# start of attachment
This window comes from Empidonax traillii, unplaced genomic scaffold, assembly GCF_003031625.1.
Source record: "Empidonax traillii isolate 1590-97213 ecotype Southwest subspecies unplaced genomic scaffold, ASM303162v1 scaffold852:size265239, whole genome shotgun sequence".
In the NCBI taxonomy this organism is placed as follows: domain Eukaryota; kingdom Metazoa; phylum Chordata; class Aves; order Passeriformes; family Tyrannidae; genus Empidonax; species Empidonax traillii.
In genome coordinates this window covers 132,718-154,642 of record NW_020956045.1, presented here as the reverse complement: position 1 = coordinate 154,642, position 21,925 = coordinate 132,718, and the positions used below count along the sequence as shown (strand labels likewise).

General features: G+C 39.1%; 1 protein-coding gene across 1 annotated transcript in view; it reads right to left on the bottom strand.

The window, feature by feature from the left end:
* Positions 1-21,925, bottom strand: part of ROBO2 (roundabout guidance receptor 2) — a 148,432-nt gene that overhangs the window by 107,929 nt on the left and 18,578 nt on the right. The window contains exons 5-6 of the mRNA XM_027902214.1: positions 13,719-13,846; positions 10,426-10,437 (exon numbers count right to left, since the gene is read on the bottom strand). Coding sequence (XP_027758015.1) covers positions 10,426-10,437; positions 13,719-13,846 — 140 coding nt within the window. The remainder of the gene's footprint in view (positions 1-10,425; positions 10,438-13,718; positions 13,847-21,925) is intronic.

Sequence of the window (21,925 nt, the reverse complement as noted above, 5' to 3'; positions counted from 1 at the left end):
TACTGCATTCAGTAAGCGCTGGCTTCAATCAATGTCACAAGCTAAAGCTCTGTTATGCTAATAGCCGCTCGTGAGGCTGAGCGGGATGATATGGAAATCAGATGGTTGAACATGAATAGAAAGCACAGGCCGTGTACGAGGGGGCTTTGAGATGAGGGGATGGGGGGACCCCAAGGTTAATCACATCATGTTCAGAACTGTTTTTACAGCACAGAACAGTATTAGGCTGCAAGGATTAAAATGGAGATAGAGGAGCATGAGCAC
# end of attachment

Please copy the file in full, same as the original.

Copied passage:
This window comes from Empidonax traillii, unplaced genomic scaffold, assembly GCF_003031625.1.
Source record: "Empidonax traillii isolate 1590-97213 ecotype Southwest subspecies unplaced genomic scaffold, ASM303162v1 scaffold852:size265239, whole genome shotgun sequence".
In the NCBI taxonomy this organism is placed as follows: domain Eukaryota; kingdom Metazoa; phylum Chordata; class Aves; order Passeriformes; family Tyrannidae; genus Empidonax; species Empidonax traillii.
In genome coordinates this window covers 132,718-154,642 of record NW_020956045.1, presented here as the reverse complement: position 1 = coordinate 154,642, position 21,925 = coordinate 132,718, and the positions used below count along the sequence as shown (strand labels likewise).

General features: G+C 39.1%; 1 protein-coding gene across 1 annotated transcript in view; it reads right to left on the bottom strand.

The window, feature by feature from the left end:
* Positions 1-21,925, bottom strand: part of ROBO2 (roundabout guidance receptor 2) — a 148,432-nt gene that overhangs the window by 107,929 nt on the left and 18,578 nt on the right. The window contains exons 5-6 of the mRNA XM_027902214.1: positions 13,719-13,846; positions 10,426-10,437 (exon numbers count right to left, since the gene is read on the bottom strand). Coding sequence (XP_027758015.1) covers positions 10,426-10,437; positions 13,719-13,846 — 140 coding nt within the window. The remainder of the gene's footprint in view (positions 1-10,425; positions 10,438-13,718; positions 13,847-21,925) is intronic.

Sequence of the window (21,925 nt, the reverse complement as noted above, 5' to 3'; positions counted from 1 at the left end):
TACTGCATTCAGTAAGCGCTGGCTTCAATCAATGTCACAAGCTAAAGCTCTGTTATGCTAATAGCCGCTCGTGAGGCTGAGCGGGATGATATGGAAATCAGATGGTTGAACATGAATAGAAAGCACAGGCCGTGTACGAGGGGGCTTTGAGATGAGGGGATGGGGGGACCCCAAGGTTAATCACATCATGTTCAGAACTGTTTTTACAGCACAGAACAGTATTAGGCTGCAAGGATTAAAATGGAGATAGAGGAGCATGAGCAC